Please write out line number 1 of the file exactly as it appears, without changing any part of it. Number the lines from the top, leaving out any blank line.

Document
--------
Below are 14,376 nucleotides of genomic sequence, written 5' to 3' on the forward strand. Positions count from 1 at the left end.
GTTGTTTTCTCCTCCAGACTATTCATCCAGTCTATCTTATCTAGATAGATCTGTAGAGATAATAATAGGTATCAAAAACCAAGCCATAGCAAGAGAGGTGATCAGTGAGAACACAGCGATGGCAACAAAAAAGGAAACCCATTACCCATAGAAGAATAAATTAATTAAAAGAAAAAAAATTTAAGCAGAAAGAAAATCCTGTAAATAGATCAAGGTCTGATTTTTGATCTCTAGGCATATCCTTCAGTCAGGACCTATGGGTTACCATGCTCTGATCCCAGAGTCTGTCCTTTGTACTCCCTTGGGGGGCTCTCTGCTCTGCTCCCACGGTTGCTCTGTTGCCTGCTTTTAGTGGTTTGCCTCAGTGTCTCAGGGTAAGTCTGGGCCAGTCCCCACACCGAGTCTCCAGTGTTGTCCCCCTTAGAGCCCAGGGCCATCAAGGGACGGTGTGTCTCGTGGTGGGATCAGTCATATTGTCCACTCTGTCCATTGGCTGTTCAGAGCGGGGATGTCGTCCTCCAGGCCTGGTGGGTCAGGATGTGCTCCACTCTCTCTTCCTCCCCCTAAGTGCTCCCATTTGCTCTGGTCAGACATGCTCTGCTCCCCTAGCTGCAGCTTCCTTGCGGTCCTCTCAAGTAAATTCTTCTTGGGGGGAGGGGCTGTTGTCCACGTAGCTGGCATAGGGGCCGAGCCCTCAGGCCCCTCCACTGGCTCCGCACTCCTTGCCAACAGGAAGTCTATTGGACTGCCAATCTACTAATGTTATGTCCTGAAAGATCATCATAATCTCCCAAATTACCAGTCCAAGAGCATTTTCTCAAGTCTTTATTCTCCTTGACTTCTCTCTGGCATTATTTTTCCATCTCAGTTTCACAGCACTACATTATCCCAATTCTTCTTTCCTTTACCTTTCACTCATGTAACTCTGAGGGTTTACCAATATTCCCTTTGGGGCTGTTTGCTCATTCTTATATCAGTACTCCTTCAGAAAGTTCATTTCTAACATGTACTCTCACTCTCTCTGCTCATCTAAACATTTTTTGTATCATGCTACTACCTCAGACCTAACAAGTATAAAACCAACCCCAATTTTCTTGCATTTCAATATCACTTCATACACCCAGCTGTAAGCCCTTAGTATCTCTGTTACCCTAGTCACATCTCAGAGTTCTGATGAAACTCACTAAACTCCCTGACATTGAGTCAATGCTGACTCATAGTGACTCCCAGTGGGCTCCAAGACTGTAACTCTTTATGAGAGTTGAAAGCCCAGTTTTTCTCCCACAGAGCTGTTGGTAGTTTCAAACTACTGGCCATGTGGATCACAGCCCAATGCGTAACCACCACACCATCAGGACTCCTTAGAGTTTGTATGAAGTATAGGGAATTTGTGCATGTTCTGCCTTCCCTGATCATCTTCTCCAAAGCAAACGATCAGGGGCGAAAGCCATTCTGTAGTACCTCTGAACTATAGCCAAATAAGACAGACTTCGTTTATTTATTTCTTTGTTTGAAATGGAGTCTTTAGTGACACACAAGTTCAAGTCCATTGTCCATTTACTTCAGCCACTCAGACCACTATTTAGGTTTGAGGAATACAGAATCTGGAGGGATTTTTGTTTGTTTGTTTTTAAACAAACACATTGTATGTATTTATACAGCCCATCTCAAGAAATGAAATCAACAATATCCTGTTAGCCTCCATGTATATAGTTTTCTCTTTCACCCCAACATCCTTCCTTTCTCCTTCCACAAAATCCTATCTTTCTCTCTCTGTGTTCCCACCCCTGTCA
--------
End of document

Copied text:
Below are 14,376 nucleotides of genomic sequence, written 5' to 3' on the forward strand. Positions count from 1 at the left end.